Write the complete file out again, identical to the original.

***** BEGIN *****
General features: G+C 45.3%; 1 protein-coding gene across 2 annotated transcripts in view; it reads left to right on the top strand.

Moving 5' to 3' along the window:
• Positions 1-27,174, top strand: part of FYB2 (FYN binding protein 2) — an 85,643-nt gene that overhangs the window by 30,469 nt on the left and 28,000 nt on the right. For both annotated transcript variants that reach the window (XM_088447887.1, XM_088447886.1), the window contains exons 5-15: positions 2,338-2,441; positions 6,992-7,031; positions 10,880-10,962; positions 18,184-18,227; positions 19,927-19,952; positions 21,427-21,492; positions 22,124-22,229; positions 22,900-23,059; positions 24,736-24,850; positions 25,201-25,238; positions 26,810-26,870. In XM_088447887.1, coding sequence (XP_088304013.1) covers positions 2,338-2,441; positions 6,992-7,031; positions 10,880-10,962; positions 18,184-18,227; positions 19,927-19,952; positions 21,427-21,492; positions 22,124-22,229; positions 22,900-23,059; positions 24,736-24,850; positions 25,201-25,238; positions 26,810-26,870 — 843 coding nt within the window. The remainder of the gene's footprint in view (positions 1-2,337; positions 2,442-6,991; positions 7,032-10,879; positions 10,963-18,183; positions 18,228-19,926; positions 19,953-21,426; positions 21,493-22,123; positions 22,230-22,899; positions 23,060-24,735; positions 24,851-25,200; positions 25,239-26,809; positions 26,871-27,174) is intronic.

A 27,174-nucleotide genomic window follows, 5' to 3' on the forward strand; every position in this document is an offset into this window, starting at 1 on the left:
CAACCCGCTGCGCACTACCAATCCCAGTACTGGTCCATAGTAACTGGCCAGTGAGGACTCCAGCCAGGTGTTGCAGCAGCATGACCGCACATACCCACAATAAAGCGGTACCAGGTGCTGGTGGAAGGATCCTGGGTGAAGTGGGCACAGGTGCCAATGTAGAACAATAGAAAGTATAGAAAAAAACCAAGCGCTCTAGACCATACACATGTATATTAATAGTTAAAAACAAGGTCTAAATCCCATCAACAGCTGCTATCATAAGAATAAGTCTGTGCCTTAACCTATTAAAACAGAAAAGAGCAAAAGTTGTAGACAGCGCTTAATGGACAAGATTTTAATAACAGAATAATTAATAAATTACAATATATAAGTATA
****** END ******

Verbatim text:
General features: G+C 45.3%; 1 protein-coding gene across 2 annotated transcripts in view; it reads left to right on the top strand.

Moving 5' to 3' along the window:
• Positions 1-27,174, top strand: part of FYB2 (FYN binding protein 2) — an 85,643-nt gene that overhangs the window by 30,469 nt on the left and 28,000 nt on the right. For both annotated transcript variants that reach the window (XM_088447887.1, XM_088447886.1), the window contains exons 5-15: positions 2,338-2,441; positions 6,992-7,031; positions 10,880-10,962; positions 18,184-18,227; positions 19,927-19,952; positions 21,427-21,492; positions 22,124-22,229; positions 22,900-23,059; positions 24,736-24,850; positions 25,201-25,238; positions 26,810-26,870. In XM_088447887.1, coding sequence (XP_088304013.1) covers positions 2,338-2,441; positions 6,992-7,031; positions 10,880-10,962; positions 18,184-18,227; positions 19,927-19,952; positions 21,427-21,492; positions 22,124-22,229; positions 22,900-23,059; positions 24,736-24,850; positions 25,201-25,238; positions 26,810-26,870 — 843 coding nt within the window. The remainder of the gene's footprint in view (positions 1-2,337; positions 2,442-6,991; positions 7,032-10,879; positions 10,963-18,183; positions 18,228-19,926; positions 19,953-21,426; positions 21,493-22,123; positions 22,230-22,899; positions 23,060-24,735; positions 24,851-25,200; positions 25,239-26,809; positions 26,871-27,174) is intronic.

A 27,174-nucleotide genomic window follows, 5' to 3' on the forward strand; every position in this document is an offset into this window, starting at 1 on the left:
CAACCCGCTGCGCACTACCAATCCCAGTACTGGTCCATAGTAACTGGCCAGTGAGGACTCCAGCCAGGTGTTGCAGCAGCATGACCGCACATACCCACAATAAAGCGGTACCAGGTGCTGGTGGAAGGATCCTGGGTGAAGTGGGCACAGGTGCCAATGTAGAACAATAGAAAGTATAGAAAAAAACCAAGCGCTCTAGACCATACACATGTATATTAATAGTTAAAAACAAGGTCTAAATCCCATCAACAGCTGCTATCATAAGAATAAGTCTGTGCCTTAACCTATTAAAACAGAAAAGAGCAAAAGTTGTAGACAGCGCTTAATGGACAAGATTTTAATAACAGAATAATTAATAAATTACAATATATAAGTATA